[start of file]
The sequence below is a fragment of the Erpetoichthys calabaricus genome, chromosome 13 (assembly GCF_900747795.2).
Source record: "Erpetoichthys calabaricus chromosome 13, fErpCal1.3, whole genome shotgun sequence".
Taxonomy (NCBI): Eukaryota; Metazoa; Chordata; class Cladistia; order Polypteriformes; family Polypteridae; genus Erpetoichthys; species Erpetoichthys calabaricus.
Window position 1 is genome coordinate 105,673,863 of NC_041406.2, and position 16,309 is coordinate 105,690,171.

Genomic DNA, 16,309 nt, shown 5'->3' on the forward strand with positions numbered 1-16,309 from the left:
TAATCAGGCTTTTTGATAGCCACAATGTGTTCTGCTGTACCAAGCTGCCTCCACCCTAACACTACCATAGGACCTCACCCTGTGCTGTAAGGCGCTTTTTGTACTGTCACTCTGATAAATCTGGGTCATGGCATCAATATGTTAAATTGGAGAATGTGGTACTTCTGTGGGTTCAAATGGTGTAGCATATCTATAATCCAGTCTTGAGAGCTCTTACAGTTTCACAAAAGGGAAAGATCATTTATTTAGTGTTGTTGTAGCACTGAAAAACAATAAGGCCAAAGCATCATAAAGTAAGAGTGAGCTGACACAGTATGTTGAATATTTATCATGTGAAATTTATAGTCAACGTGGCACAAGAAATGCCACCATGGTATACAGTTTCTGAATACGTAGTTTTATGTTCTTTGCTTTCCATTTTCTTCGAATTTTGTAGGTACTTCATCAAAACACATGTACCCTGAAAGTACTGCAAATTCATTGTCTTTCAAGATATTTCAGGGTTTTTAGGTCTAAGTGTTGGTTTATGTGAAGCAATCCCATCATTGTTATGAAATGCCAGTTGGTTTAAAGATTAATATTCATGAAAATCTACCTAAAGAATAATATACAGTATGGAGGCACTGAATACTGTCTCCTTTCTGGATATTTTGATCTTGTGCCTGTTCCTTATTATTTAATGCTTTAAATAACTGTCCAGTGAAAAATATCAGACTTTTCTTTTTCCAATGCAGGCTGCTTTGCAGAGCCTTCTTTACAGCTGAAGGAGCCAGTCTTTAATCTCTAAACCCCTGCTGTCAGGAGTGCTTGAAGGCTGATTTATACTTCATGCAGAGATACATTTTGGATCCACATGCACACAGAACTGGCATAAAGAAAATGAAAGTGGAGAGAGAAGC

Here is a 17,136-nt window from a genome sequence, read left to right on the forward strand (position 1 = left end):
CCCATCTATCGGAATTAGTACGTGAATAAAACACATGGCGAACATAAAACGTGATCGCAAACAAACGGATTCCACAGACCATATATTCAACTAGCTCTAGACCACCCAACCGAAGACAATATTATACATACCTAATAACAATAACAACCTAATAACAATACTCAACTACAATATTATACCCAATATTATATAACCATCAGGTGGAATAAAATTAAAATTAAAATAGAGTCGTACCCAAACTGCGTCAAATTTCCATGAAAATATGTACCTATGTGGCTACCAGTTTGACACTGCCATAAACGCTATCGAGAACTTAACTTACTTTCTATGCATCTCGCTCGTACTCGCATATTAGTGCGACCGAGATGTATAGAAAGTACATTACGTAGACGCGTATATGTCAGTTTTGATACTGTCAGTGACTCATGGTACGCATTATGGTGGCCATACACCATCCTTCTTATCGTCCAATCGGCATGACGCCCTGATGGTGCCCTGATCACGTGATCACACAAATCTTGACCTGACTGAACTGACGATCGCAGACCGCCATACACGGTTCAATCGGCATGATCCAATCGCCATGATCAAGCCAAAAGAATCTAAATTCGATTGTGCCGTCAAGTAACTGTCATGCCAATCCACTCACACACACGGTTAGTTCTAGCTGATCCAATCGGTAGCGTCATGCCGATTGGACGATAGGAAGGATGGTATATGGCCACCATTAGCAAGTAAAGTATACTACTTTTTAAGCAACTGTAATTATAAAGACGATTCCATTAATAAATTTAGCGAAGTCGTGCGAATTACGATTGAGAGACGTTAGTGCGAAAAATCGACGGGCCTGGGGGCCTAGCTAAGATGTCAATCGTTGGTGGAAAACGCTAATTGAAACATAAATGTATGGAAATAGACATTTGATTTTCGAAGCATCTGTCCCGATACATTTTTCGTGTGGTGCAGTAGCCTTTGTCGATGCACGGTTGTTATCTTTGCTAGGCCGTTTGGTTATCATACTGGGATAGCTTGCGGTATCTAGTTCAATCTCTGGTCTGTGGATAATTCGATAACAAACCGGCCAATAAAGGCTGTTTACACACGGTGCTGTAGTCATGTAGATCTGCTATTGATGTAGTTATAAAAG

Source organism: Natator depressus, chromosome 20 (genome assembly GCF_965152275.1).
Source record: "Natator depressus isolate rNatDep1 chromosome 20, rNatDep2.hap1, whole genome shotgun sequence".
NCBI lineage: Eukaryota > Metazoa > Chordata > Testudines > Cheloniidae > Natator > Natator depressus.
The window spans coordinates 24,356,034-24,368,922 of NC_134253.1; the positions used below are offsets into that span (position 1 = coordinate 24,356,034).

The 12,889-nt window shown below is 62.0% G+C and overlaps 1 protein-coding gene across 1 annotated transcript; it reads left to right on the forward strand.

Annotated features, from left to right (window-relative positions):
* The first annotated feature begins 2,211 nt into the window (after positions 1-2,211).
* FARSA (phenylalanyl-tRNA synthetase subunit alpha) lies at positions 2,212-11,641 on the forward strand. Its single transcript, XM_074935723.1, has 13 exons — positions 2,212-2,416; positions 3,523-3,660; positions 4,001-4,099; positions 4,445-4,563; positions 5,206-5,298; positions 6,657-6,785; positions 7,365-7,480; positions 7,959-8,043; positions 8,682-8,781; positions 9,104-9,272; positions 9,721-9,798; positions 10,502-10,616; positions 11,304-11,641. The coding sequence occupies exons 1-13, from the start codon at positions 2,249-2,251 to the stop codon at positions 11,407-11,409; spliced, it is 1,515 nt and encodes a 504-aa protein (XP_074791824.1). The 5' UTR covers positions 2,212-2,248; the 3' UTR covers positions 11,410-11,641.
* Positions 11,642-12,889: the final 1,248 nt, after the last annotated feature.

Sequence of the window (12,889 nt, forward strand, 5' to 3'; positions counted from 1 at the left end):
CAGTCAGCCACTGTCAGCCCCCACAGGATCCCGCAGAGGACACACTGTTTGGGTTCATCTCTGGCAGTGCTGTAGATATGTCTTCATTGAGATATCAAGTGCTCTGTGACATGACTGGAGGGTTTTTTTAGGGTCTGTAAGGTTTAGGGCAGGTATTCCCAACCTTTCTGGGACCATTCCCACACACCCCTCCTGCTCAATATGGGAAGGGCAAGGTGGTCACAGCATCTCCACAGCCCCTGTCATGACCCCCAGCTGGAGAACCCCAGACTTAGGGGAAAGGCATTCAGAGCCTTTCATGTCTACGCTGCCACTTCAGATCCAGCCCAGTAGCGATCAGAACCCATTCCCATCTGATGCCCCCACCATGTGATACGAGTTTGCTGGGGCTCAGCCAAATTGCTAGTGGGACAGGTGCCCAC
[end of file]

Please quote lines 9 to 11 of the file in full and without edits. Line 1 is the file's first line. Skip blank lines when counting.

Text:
Source organism: Natator depressus, chromosome 20 (genome assembly GCF_965152275.1).
Source record: "Natator depressus isolate rNatDep1 chromosome 20, rNatDep2.hap1, whole genome shotgun sequence".
NCBI lineage: Eukaryota > Metazoa > Chordata > Testudines > Cheloniidae > Natator > Natator depressus.